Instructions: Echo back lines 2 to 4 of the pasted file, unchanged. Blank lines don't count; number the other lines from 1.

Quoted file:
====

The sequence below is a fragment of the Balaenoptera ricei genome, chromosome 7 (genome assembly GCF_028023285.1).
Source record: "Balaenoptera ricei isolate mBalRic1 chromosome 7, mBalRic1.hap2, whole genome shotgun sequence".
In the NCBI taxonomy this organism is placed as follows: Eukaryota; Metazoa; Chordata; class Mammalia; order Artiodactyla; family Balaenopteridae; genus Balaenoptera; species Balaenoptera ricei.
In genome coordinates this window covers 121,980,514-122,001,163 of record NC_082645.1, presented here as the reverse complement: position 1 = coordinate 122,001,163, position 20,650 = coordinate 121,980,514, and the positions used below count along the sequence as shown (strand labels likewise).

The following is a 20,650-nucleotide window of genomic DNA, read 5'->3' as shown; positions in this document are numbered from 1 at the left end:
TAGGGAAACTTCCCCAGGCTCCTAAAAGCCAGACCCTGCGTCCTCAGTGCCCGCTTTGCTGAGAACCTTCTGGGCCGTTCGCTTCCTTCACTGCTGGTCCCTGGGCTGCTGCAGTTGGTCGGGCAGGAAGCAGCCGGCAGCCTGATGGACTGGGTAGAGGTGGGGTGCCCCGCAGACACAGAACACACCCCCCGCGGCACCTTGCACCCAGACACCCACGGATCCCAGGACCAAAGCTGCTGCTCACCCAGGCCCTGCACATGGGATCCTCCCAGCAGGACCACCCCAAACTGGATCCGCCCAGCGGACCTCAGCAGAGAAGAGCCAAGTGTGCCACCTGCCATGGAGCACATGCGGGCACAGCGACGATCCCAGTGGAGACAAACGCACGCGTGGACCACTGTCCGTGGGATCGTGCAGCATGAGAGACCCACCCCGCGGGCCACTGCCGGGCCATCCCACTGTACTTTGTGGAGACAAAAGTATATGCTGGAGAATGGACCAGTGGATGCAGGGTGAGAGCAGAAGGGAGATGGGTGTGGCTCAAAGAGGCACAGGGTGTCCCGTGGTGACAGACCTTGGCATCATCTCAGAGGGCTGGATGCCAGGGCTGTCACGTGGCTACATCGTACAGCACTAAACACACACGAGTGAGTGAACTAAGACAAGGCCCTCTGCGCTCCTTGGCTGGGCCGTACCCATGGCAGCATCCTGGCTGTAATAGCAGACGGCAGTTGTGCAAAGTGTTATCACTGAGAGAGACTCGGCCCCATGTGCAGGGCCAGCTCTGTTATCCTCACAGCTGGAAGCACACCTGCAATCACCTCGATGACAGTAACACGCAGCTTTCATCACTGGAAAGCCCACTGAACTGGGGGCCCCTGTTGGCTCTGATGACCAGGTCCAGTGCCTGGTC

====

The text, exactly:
Source record: "Balaenoptera ricei isolate mBalRic1 chromosome 7, mBalRic1.hap2, whole genome shotgun sequence".
In the NCBI taxonomy this organism is placed as follows: Eukaryota; Metazoa; Chordata; class Mammalia; order Artiodactyla; family Balaenopteridae; genus Balaenoptera; species Balaenoptera ricei.
In genome coordinates this window covers 121,980,514-122,001,163 of record NC_082645.1, presented here as the reverse complement: position 1 = coordinate 122,001,163, position 20,650 = coordinate 121,980,514, and the positions used below count along the sequence as shown (strand labels likewise).